Instant runoff: It's a better way to vote
A good idea being touted by several of Minnesota's "third"
parties is still a good idea, even though those parties failed to
score any world-shocking victories in last week's election.
idea is "instant runoff voting," a vote-by-number system that is
particularly well suited to multicandidate elections. It gives
voters the option of expressing a second choice in a field of three
or more candidates. If a voter's first-choice candidate comes in
third or lower, that voter's second choice is counted. The sorting
of ballots by second choices continues until one candidate has
achieved a 50 percent-plus-one vote majority.
consider last week's election for governor. Republican Tim Pawlenty
won with 44.4 percent of the vote in a race that included four
major-party and three-minor party candidates. In an instant runoff
system, that total would not have been sufficient for victory. But
it's likely that when the second choices of people who voted for the
five candidates who finished in third place or below were tallied,
Pawlenty still would have achieved a majority of more than 50
In other elections, the presidential election of 2000 for
example, instant runoff voting would allow people who favor someone
like Ralph Nader to vote their conscience without fearing they might
be helping elect the candidate who least reflects their views.
instant runoff voting would have produced the same result in this
year's governor's race, why try it? Here's why: Candidates must
appeal to a majority of voters to win. A plurality isn't good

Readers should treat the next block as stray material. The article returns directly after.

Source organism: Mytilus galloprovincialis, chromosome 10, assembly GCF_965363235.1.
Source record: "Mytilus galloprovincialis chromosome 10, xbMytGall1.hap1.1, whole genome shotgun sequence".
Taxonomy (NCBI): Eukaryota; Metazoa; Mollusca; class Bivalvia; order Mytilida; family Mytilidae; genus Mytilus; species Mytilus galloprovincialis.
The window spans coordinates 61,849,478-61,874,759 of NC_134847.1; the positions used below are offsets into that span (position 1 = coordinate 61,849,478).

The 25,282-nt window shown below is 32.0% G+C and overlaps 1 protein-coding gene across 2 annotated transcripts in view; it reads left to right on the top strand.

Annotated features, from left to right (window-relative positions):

enough. Speaking to and for only a narrow base of voters won't cut
Candidates in two-way races have always known as much. That
knowledge is behind the politicians' two-step that is so familiar to
American voters -- move toward one's ideological base to be
nominated, move away from it to be elected. That's not a cynical
dance; it's a necessary and important one. The majority-wins
requirement of two- party politics has served this country well,
producing governments of pragmatism and moderation.
parties give way to three or more, as has happened in Minnesota, a
majority vote is no longer needed to win. Neither is majority
appeal. The assent of a little more than one-third of those voting
was sufficient to elect the current governor. It's not hard to
imagine a future election that might be won with the votes of an
even smaller slice of the electorate.
The better way to guarantee
majority rule, some will say, is to discourage third parties. Make
it more difficult for them to receive public campaign funds. Make
filing for office more onerous. Further, some will predict that,
after last week's poor showing, the Independence and Green parties
will fade away before the next general election.
We doubt that
Minnesota's third parties can be so easily discouraged. This state's
tradition of political ferment is too well established, and voters'
desire for wider choice too evident, for those whose ideas lie
outside the two-party mainstream to fall silent. The inspiration
they can draw from Independence Gov. Jesse Ventura's 1998 victory
will long outlast his tenure as governor.
Rather than trying to
stifle third parties, the Legislature would do well to adjust state
election law so that multiparty politics can be practiced without
sacrificing the benefits of majority rule. Instant runoff voting
would nicely serve that goal.